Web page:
Typical 401(k) plan fees and expenses

There has been an emphasis on the negative impact that high cost 401(k) plans have on the ability of participants to save for retirement via media.  The 2013 PBS Frontline program The Retirement Gamble, for example did a nice job of highlighting the negative impact of high fees on retirement savers.  Some of the expenses that are typical of a 401(k) plan include:

  • Investment expenses.  Here I am primarily referring to the expense ratios of the mutual funds, collective trusts, annuity sub-accounts, or ETFs offered as investment choices by the plan.  Using mutual funds as an example, all mutual funds have an expense ratio whether you invest within a 401(k) plan or outside the plan.  The key is whether the expense ratios of the choices offered by your plan are reasonable.
  • Administration and record keeping.  This includes keeping track of plan assets, participant assets, ensuring that salary deferrals and matching contributions are invested in line with the participant’s elections, generating quarterly statements, as well as various testing and external reporting functions.
  • Custody of plan assets.  This is where the money invested and the mutual funds (or other investment vehicles) are housed.  Examples of custodians might be Fidelity, Vanguard, Schwab, Wells Fargo, etc.
  • Investment advisor.  The fees here are for an outside investment advisor who provides advice to the plan sponsor in areas like investment selection and monitoring and the development of an Investment Policy Statement for the plan.  However, sometimes these charges are simply the compensation for a registered rep who sells the plan to company and may offer little or no actual investment advice. 

Other than mutual fund expense ratios (investor returns are always net of expenses) these expenses may be paid from plan assets (your money), by the company or organization sponsoring the plan, or a combination of both.  For example the plan sponsors who engage my services as advisor to their plan pay my fees from company assets so the plan participants bear none of the cost.

Additionally the delivery of these various functions can be fully bundled, partially bundled, or totally unbundled.  Generally (and hopefully) the outside investment advisor is independent of the other service providers.

Providers like Fidelity, Vanguard, or Principal are example of bundled providers.  They provide the investment platform, custody the assets, and do all of the administration and record keeping.  In an unbundled arrangement, the custodian, record keeper, and the investment advisory functions are all separate and provided by separate entities.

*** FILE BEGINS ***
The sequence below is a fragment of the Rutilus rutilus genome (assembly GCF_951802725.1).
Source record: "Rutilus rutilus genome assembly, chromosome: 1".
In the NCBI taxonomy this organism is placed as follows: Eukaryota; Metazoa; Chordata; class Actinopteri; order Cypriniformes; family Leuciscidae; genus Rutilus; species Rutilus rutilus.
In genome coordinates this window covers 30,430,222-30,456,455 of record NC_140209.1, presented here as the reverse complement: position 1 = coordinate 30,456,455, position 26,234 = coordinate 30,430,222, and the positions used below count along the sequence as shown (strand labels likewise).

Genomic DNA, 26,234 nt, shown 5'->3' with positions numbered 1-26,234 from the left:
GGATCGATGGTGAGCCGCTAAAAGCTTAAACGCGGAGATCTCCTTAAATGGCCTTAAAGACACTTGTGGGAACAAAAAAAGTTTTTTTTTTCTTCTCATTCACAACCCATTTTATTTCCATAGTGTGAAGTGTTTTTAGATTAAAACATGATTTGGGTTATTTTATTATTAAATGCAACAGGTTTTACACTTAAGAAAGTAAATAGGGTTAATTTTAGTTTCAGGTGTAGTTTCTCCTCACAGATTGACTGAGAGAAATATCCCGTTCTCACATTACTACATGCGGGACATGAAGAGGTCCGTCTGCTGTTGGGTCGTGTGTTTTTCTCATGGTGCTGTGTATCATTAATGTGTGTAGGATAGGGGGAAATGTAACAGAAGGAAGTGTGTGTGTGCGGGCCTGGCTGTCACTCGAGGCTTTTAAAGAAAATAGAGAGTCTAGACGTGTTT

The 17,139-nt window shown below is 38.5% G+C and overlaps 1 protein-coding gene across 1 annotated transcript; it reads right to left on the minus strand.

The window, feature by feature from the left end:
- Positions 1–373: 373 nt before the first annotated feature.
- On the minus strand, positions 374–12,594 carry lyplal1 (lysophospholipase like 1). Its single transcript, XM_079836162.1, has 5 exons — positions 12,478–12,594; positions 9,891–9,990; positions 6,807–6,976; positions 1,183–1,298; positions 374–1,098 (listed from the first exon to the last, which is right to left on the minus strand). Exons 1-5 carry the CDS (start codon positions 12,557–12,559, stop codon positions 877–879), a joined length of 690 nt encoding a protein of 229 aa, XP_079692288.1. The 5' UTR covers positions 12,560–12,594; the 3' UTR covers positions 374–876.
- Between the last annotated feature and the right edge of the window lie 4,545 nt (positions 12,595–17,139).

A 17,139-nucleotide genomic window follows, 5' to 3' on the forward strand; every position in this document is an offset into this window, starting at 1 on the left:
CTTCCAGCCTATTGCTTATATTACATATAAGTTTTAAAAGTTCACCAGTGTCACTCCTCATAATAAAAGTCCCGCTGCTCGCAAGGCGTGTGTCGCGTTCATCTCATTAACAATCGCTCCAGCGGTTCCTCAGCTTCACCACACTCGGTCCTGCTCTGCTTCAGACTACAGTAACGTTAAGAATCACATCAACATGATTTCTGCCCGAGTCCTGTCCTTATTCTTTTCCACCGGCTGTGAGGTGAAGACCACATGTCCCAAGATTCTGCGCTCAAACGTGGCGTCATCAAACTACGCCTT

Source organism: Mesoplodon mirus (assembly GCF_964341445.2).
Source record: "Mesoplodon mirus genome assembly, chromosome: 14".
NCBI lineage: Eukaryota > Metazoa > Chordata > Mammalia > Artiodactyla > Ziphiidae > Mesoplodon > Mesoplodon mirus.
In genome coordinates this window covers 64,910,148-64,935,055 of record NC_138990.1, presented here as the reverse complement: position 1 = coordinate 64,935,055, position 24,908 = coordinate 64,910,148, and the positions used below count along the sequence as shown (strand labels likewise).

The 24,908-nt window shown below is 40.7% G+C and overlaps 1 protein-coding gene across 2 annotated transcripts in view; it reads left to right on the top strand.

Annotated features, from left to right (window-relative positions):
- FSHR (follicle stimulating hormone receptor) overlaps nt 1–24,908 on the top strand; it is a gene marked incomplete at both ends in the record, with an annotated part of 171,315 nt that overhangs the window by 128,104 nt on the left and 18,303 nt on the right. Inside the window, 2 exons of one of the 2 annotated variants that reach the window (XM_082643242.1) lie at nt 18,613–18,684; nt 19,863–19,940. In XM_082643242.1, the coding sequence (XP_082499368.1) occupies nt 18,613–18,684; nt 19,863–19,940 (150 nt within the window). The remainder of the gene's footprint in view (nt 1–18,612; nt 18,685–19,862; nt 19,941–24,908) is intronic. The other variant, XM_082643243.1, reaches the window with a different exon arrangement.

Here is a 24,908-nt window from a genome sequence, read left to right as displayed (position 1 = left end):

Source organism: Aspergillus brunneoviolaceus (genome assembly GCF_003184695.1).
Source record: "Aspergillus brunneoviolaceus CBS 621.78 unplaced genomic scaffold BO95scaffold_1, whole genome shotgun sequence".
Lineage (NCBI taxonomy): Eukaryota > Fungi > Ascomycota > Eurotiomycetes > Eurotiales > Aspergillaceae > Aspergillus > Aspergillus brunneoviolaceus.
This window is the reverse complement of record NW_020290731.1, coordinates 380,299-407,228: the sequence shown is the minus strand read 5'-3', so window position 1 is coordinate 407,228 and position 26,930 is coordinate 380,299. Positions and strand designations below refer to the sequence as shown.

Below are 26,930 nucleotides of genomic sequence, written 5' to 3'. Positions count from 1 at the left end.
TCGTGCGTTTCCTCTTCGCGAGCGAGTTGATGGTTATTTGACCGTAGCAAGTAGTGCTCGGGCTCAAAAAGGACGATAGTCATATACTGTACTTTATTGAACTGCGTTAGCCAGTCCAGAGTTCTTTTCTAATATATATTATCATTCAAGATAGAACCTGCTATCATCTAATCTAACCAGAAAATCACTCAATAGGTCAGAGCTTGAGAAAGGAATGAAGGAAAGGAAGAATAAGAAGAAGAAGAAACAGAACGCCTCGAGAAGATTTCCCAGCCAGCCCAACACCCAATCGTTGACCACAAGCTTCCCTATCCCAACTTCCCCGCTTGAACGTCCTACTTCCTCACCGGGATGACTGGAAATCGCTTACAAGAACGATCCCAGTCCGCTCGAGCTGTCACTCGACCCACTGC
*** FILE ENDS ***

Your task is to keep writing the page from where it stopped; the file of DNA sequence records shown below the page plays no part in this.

Neither arrangement is inherently good or bad, it is incumbent upon the organization sponsoring the plan to monitor the costs and quality of the services as part of their Fiduciary duty to you the plan participant.  Plan sponsors should insist on transparency regarding all provider expenses.

BrightScope 

BrightScope is a service that independently rates 401(k) plans on a number of criteria.  Check to see if your company’s plan is ranked by them at their site. 

Mutual Fund expenses 

The required fee disclosures that I mentioned above focus on the plan’s investment options and their expenses.  You should start seeing them in the near future.

While they may not look particularly informative and don’t delve into the plan’s total costs, the investment expenses can be telling none the less.

If your plan is via a large employer, you may see institutional share class mutual funds with very low expense ratios.  As an example my wife works for a division of a Fortune 150 company and some of the index funds available to her have expense ratios less than 0.05% which is very low.

In fact looking at the fund share classes offered by your plan is also revealing.

The American Funds offer six share classes for retirement plans ranging from R1 to R6.  Using the popular American Funds EuroPacific Growth fund as an example you can see the differences in the expenses and the impact on return below.

Ticker Expense Ratio 12b-1 5 Year return
R1 RERAX 1.61% 1.00% 15.35%
R2 RERBX 1.60% 0.74% 15.35%
R3 RERCX 1.14% 0.50% 15.90%
R4 REREX 0.85% 0.25% 16.24%
R5 RERFX 0.55% 0.00% 16.58%
R6 RERGX 0.50% 0.00% 16.62%

Source:  Morningstar as of 3/14/14

Looking at this another way, $10,000 invested in the R1 and R6 share classes would have grown to the following amounts by February 28, 2014:

R1  $20,915

R6  $23,022

I think you will agree that this is a rather significant difference.